Occasionally my engineering curiosity gets the better of me and I ask myself questions like, “Self, do I think such-and-such is possible?” Most of the time these questions lead to some brain exercise and little else of use. Sometimes some good comes from the effort.
A few weeks ago I asked myself, “Do you think it is possible to create a custom SSIS 2012 task using Visual Basic 2012 Express?” Crazy question, right?
The short answer is: “Yes.”
Why is this significant? Because Visual Studio Express 2012 for Windows Desktop is free. This means if you have a license for SQL Server 2012, you do not need to spend more money to extend SSIS with custom tasks and components. You may want to spend money to obtain some of the tools and features of other versions of Visual Studio 2012, though.
Some Background, Tribal Knowledge, and The Obvious
I ran into some issues along the way. Initially, I didn’t know if the issues were related to the free Express Edition. It is difficult to work through issues when you do not know something is possible. It took time and determination, but I worked through enough issues to write this series of posts.
Some things I encountered are dreadfully obvious to real software developers. After years of developing software they possess tribal knowledge - they don’t remember all the stuff they know. So when a comparative .Net n00b (like me) asks a question, they assume I’ve done all the things they would have done by the intellectual equivalent of rote muscle memory.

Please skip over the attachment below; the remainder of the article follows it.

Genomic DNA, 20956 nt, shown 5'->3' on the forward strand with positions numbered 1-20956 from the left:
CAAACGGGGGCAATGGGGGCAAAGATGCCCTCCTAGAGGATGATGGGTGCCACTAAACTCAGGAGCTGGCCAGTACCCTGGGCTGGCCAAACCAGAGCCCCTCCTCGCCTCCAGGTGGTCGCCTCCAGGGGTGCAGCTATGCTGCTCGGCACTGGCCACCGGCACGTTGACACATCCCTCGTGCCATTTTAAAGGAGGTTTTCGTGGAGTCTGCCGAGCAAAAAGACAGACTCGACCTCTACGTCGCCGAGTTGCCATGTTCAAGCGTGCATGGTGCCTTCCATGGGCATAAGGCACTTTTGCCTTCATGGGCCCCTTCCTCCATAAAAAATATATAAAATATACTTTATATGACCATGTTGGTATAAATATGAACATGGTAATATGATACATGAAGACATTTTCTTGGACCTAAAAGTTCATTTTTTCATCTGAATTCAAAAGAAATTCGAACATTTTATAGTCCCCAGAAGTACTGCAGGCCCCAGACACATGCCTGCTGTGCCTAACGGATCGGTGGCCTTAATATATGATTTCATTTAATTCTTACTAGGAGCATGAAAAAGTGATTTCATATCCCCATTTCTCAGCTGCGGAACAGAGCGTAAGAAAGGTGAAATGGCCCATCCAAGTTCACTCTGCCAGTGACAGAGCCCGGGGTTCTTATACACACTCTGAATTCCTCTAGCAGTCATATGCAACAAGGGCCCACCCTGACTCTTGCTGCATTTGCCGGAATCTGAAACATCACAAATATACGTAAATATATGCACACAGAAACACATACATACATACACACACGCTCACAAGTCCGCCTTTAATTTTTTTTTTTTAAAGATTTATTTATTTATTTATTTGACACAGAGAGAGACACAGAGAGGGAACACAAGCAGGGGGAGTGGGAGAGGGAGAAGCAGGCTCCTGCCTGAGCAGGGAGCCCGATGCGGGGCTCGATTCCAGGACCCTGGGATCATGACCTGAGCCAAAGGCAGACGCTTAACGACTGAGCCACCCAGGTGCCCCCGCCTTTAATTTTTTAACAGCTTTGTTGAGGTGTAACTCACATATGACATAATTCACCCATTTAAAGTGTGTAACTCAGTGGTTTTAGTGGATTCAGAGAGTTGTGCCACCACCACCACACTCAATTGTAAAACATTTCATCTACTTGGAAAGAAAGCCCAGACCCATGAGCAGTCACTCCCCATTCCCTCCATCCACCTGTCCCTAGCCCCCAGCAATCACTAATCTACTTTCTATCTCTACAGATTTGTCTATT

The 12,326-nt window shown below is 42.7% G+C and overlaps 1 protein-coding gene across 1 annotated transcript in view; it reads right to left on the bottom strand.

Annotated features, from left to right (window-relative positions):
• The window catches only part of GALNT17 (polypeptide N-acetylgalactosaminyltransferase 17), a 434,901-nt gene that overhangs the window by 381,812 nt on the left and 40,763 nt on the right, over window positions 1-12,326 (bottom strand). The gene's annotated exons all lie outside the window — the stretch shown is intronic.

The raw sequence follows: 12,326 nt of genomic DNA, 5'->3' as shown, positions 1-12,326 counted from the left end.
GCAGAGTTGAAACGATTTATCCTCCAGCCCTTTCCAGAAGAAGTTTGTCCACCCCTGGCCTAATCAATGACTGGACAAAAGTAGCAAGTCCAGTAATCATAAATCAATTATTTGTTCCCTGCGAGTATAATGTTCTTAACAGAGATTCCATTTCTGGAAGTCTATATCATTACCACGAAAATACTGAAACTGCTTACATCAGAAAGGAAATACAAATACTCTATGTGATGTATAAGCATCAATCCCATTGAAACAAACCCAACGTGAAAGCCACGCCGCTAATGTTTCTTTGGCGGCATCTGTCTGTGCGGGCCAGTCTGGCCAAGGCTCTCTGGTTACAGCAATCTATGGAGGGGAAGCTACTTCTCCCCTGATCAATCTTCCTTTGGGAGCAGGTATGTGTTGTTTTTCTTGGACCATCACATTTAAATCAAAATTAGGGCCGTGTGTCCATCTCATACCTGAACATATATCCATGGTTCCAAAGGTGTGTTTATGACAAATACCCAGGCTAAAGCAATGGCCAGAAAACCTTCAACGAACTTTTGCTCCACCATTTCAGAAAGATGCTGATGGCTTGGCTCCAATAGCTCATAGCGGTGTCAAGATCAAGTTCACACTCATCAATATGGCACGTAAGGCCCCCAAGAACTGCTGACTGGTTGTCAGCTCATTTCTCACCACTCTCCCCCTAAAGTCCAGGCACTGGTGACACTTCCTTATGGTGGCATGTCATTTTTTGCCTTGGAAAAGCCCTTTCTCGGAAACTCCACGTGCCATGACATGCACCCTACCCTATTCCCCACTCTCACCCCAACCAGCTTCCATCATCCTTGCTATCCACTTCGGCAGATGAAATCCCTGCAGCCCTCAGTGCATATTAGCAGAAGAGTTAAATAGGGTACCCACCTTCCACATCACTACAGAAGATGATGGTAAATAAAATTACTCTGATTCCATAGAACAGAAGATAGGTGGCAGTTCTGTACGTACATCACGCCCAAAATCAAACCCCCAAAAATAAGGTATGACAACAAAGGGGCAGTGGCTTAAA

I had not done all those things (did I mention I am a .Net n00b?).
One result was the things that tripped me were relatively minor. It was all well and good once I knew the tricks, but the tricks are considered so basic that people rarely share them. It is assumed that if you build assemblies aimed for the Global Assembly Cache (GAC), you must know the essentials.
If you are not a .Net n00b, you probably do. But that did not apply here. Now, I am no slouch when it comes to coding. But I am also no longer a professional software developer. Before .Net arrived on the scene, I developed software. I was an MCSD, even. I learned BASIC in 1975 and began writing Visual Basic when the second version was released. Many VB programmers never made the leap to Object-Oriented Programming (OOP) supported by VB 4 (if memory serves), but I did. Modeling objects via classes made sense to me, and has served me well in the years since. It even led me to the concept of design patterns which have some application in data integration development with SSIS.
My goal was to produce a template that anyone could use as a starting point for creating a custom SSIS 2012 task using Visual Studio Express 2012 for Windows Desktop. In the installments that follow I will demonstrate one way to achieve this. For development, I am using a virtual machine running Windows 8 Pro 64-bit. I have installed SQL Server 2012 RTM and Visual Studio Express 2012 for Windows Desktop.
Tomorrow’s post: Creating a Custom SSIS 2012 Task – Getting Started